Twins with fractures may be victims of shaken-baby syndrome

Police, twins' parents deny a criminal investigation is underway; physicians don't rule out genetic disease.

Baby in hospital birth yawn 311 (photo credit: Thinkstock/Imagebank)
Baby in hospital birth yawn 311
(photo credit: Thinkstock/Imagebank)
The National Council of the Child called on police to investigate whether the twins hospitalized at Sheba Medical Center with bone fractures last week were victims of “shaken baby” syndrome. Meanwhile, the police and the twins’ parents deny a criminal investigation is underway.
The four-month-old twins, a boy and girl, were rushed to the hospital on Wednesday night with internal injuries. At the time, Prof. Gidi Porat, director of Intensive Care at the Tel Hashomer Medical Center, said they did not rule out the possibility that the babies suffer from a genetic disease.
Shaken baby syndrome is an intermediate condition between an accident and physical abuse of children.
The shaking of the head and neck can cause serious brain damage, head fractures and broken ribs. Most parents, or other adults, do not intend to harm infants, rather quiet them out of frustration over the crying.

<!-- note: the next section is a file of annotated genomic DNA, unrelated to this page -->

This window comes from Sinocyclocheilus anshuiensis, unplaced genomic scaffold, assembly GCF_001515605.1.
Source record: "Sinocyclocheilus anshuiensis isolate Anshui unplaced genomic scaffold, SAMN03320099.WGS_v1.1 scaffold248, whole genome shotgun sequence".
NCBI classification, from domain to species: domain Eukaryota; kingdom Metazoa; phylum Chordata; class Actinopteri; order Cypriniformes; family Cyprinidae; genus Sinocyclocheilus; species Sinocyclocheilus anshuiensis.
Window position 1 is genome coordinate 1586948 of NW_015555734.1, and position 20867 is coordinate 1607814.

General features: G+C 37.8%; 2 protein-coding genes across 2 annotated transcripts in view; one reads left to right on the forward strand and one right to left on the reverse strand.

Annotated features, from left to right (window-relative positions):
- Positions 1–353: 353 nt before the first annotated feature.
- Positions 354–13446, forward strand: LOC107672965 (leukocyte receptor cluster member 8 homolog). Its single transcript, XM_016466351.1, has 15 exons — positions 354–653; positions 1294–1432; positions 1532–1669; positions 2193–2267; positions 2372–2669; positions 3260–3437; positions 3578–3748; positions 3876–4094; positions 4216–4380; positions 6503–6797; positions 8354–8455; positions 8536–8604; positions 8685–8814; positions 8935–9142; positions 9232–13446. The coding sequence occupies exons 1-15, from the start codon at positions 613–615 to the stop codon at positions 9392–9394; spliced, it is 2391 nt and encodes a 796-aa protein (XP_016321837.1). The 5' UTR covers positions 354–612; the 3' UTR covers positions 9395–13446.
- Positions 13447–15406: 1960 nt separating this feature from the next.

Boys and girls are equally susceptible to the syndrome, which usually occurs during the first year of life, said Dr. Yitzhak Kadman, chairman of the council. The frustrated adult usually loses control after being unable to calm babies.
Until recently, said Kadman, there has been little awareness of shaken-baby syndrome.
Two years ago, the council ran an informational campaign for parents and caregivers in Hebrew, Arabic and Russian, which will soon be translated into Amharic.
Every year, some 650 babies die before their first birthday. Of these, 150 were of unknown causes.
The council believes that several dozen died due to shaken baby syndrome and that thousands of children suffer from such damage that often is revealed years after it occurs.